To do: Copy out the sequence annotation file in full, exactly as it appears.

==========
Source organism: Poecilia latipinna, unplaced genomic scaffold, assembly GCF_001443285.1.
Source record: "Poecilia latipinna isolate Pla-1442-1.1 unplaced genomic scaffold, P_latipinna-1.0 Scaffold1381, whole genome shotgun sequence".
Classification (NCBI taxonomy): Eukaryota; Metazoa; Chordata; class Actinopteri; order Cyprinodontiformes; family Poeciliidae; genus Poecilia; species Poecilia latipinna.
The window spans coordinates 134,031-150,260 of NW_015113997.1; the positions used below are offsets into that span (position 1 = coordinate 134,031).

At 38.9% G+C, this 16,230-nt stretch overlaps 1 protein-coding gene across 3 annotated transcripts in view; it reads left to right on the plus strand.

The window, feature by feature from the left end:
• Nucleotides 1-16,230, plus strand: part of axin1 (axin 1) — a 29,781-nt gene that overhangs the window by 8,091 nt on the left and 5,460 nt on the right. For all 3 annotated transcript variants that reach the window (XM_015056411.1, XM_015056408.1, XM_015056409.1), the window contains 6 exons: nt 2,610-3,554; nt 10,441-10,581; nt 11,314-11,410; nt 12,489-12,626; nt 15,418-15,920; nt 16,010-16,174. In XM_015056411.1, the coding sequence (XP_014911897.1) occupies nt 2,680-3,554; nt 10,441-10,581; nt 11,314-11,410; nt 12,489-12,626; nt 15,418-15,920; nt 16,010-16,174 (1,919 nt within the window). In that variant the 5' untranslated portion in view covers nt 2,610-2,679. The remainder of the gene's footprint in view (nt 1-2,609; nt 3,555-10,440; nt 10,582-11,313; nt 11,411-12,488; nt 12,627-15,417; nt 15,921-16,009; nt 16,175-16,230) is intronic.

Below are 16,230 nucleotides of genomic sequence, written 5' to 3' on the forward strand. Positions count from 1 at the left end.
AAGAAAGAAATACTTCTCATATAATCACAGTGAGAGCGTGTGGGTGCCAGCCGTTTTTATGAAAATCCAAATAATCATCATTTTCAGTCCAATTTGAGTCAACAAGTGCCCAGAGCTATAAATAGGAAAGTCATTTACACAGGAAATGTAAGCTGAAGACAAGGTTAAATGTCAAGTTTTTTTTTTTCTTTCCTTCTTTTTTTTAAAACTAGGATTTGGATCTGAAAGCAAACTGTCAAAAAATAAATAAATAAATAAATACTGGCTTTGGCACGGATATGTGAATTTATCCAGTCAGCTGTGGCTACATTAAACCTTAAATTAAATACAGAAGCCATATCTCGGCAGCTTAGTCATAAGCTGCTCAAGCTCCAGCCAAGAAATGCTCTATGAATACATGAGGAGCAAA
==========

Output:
Source organism: Poecilia latipinna, unplaced genomic scaffold, assembly GCF_001443285.1.
Source record: "Poecilia latipinna isolate Pla-1442-1.1 unplaced genomic scaffold, P_latipinna-1.0 Scaffold1381, whole genome shotgun sequence".
Classification (NCBI taxonomy): Eukaryota; Metazoa; Chordata; class Actinopteri; order Cyprinodontiformes; family Poeciliidae; genus Poecilia; species Poecilia latipinna.
The window spans coordinates 134,031-150,260 of NW_015113997.1; the positions used below are offsets into that span (position 1 = coordinate 134,031).

At 38.9% G+C, this 16,230-nt stretch overlaps 1 protein-coding gene across 3 annotated transcripts in view; it reads left to right on the plus strand.

The window, feature by feature from the left end:
• Nucleotides 1-16,230, plus strand: part of axin1 (axin 1) — a 29,781-nt gene that overhangs the window by 8,091 nt on the left and 5,460 nt on the right. For all 3 annotated transcript variants that reach the window (XM_015056411.1, XM_015056408.1, XM_015056409.1), the window contains 6 exons: nt 2,610-3,554; nt 10,441-10,581; nt 11,314-11,410; nt 12,489-12,626; nt 15,418-15,920; nt 16,010-16,174. In XM_015056411.1, the coding sequence (XP_014911897.1) occupies nt 2,680-3,554; nt 10,441-10,581; nt 11,314-11,410; nt 12,489-12,626; nt 15,418-15,920; nt 16,010-16,174 (1,919 nt within the window). In that variant the 5' untranslated portion in view covers nt 2,610-2,679. The remainder of the gene's footprint in view (nt 1-2,609; nt 3,555-10,440; nt 10,582-11,313; nt 11,411-12,488; nt 12,627-15,417; nt 15,921-16,009; nt 16,175-16,230) is intronic.

Below are 16,230 nucleotides of genomic sequence, written 5' to 3' on the forward strand. Positions count from 1 at the left end.
AAGAAAGAAATACTTCTCATATAATCACAGTGAGAGCGTGTGGGTGCCAGCCGTTTTTATGAAAATCCAAATAATCATCATTTTCAGTCCAATTTGAGTCAACAAGTGCCCAGAGCTATAAATAGGAAAGTCATTTACACAGGAAATGTAAGCTGAAGACAAGGTTAAATGTCAAGTTTTTTTTTTTCTTTCCTTCTTTTTTTTAAAACTAGGATTTGGATCTGAAAGCAAACTGTCAAAAAATAAATAAATAAATAAATACTGGCTTTGGCACGGATATGTGAATTTATCCAGTCAGCTGTGGCTACATTAAACCTTAAATTAAATACAGAAGCCATATCTCGGCAGCTTAGTCATAAGCTGCTCAAGCTCCAGCCAAGAAATGCTCTATGAATACATGAGGAGCAAA